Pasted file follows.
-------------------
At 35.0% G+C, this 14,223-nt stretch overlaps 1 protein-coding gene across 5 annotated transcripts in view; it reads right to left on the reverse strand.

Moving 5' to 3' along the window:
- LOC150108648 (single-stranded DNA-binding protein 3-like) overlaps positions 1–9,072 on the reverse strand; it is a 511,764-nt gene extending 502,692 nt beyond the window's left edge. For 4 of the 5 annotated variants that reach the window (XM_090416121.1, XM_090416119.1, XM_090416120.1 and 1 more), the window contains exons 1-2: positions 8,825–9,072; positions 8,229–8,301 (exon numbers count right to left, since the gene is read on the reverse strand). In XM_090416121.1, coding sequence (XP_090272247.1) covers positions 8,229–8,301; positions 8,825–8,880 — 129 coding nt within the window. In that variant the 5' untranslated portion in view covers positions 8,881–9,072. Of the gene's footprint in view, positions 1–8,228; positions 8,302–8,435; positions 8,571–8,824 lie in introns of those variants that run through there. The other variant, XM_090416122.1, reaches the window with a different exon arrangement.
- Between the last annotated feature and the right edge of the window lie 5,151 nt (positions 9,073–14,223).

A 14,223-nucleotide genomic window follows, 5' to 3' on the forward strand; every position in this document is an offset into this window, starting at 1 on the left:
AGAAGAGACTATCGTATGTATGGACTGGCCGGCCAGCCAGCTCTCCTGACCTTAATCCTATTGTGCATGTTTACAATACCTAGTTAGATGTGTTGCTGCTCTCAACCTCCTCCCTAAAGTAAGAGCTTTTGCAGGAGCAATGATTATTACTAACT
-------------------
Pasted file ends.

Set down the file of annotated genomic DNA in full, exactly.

At 35.0% G+C, this 14,223-nt stretch overlaps 1 protein-coding gene across 5 annotated transcripts in view; it reads right to left on the reverse strand.

Moving 5' to 3' along the window:
- LOC150108648 (single-stranded DNA-binding protein 3-like) overlaps positions 1–9,072 on the reverse strand; it is a 511,764-nt gene extending 502,692 nt beyond the window's left edge. For 4 of the 5 annotated variants that reach the window (XM_090416121.1, XM_090416119.1, XM_090416120.1 and 1 more), the window contains exons 1-2: positions 8,825–9,072; positions 8,229–8,301 (exon numbers count right to left, since the gene is read on the reverse strand). In XM_090416121.1, coding sequence (XP_090272247.1) covers positions 8,229–8,301; positions 8,825–8,880 — 129 coding nt within the window. In that variant the 5' untranslated portion in view covers positions 8,881–9,072. Of the gene's footprint in view, positions 1–8,228; positions 8,302–8,435; positions 8,571–8,824 lie in introns of those variants that run through there. The other variant, XM_090416122.1, reaches the window with a different exon arrangement.
- Between the last annotated feature and the right edge of the window lie 5,151 nt (positions 9,073–14,223).

A 14,223-nucleotide genomic window follows, 5' to 3' on the forward strand; every position in this document is an offset into this window, starting at 1 on the left:
AGAAGAGACTATCGTATGTATGGACTGGCCGGCCAGCCAGCTCTCCTGACCTTAATCCTATTGTGCATGTTTACAATACCTAGTTAGATGTGTTGCTGCTCTCAACCTCCTCCCTAAAGTAAGAGCTTTTGCAGGAGCAATGATTATTACTAACT